Remarks at Hall of Fame induction dinner
Brighton Schools Alumni Association
Hall of Fame
June 2, 2017
I want to thank the Brighton Schools Alumni Association for this unexpected recognition and I want to speak briefly about two of my Brighton teachers.
As I mentioned in the video, the late Elizabeth Hart taught a senior writing seminar called “Critical Reading and Writing.” We had to write half a dozen papers and on each one, Miss Hart typed long notes of sometimes wry criticism. (My cousin and novelist Lisa Rubiner, who is here tonight, also took Miss Hart’s class and can confirm this.) I remember one assignment in particular where we had to critique an advertising slogan. I chose the insecticide, “Raid,” and the slogan, “Kills Bugs Dead.” The words “kills” and “dead,” I wrote, reinforce each other, and then I wrote: “Sandwiched between ‘kills’ and ‘dead’ is the word ‘bugs.'” On my paper, Miss Hart wrote, “The word ‘sandwiched’ may be technically correct here, but I doubt your readers would appreciate being made to think of a sandwich while reading about dead bugs.”
I think if there was one moment when I first realized that picking the right word can be an interesting challenge, and that writing is a craft, that was it.
Then there was Bud O’Dell: my sixth grade teacher, eighth grade teacher, and JV basketball coach. The thing about Mr. O’Dell is this: within a week or two of the start of sixth grade, somehow I came to feel that he knew me, cared about me, and had confidence in me. And I grew to have so much regard for him—his intelligence, humor, and dedication to teaching—that for the rest of that year and for every school year after—in fact, for all of my life up until and including this moment—I’ve wanted to live up to his confidence.
Long after high school, Mr. O’Dell and I stayed in touch. In fact, about ten years ago, my classmate, Rabbi David Katz, and I visited Caspar, Wyoming where Bud and his wife, Jessie, had retired. That was not a side trip, by the way. David and I flew from New York to Caspar specifically to see our former teacher. I last saw Bud two summers ago in Charlotte, North Carolina, where he and Jessie then lived. Sadly, Bud died last year. He was 87.
I hope all Brighton students are as fortunate as I was to have teachers like Elizabeth Hart and Bud O’Dell.
That Brighton alumni have gone to the trouble to create this Hall of Fame as a way to recognize alumni for career achievements is really very nice, and I’m surprised and grateful to be a part of it.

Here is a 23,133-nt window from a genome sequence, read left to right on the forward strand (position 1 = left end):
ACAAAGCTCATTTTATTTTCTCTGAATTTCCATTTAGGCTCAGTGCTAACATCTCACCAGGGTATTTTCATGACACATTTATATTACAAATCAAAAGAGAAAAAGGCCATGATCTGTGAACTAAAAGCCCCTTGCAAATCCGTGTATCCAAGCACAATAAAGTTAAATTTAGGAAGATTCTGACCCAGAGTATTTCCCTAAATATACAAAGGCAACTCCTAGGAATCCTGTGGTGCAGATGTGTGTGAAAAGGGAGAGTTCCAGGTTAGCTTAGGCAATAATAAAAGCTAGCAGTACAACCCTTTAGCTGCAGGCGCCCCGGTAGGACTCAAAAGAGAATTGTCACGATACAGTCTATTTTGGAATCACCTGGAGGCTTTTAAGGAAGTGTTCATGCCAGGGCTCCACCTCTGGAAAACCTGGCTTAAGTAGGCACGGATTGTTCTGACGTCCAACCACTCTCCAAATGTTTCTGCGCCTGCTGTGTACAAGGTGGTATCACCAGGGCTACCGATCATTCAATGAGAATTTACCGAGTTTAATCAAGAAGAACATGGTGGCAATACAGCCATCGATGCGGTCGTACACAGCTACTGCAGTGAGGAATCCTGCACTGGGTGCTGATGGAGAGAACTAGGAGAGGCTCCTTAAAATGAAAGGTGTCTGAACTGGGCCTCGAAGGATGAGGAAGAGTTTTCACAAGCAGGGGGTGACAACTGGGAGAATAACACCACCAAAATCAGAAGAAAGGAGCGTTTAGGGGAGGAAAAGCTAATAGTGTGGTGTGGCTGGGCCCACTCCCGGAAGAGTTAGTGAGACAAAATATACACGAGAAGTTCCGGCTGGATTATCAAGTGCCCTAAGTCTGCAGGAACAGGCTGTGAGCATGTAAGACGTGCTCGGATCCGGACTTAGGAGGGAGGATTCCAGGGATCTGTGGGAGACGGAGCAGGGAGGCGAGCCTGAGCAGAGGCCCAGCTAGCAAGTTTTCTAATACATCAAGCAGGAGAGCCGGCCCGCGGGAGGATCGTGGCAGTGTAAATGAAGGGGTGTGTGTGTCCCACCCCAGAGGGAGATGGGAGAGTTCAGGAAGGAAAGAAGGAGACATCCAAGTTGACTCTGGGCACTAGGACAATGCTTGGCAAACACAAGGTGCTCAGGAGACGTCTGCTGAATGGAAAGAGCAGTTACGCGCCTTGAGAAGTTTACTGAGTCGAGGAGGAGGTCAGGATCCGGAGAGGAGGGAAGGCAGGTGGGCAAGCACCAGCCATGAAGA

Now, I’m not a psychologist, but one thing I’ve learned during the past five years of research for my new book on attachment theory—and, really, we all know this intuitively—is that the things that in the long run actually cause us to be happy are generally not about work or career; instead, they’re about relationships: with children, with family, and with friends.
And so tonight I feel most fortunate to be surrounded by so many family and friends.
I want to recognize first one of the people who nominated me: Wendy Roxin Wicks. Wendy’s here with her husband, Gary. I trust her nomination was entirely objective and not influenced by my having been her high school boyfriend.
And I want to recognize my three kids—Sarah and her husband Zach; Valerie, her husband Oren; and Ben; my grandson, Andrew, who is sleeping at the table; and my granddaughter, Maya, who—we hope—is asleep with a sitter at home.
(By the way, if anyone’s in the market for a Tesla—either the car or the solar roof—Ben can set you up; see him after class.)
I also want to recognize Marie; my brother, Robert; my cousins Carol and Dan, and all the long-time friends who have joined us this evening.
I’m sorry my parents and my sister, Jane, couldn’t be here; that would have made the evening complete.
And with that I’ll close by again thanking the Alumni Association for this unexpected honor, and especially—especially—for creating such a happy occasion when we can get the family and so many friends together.
©Peter Lovenheim, 2017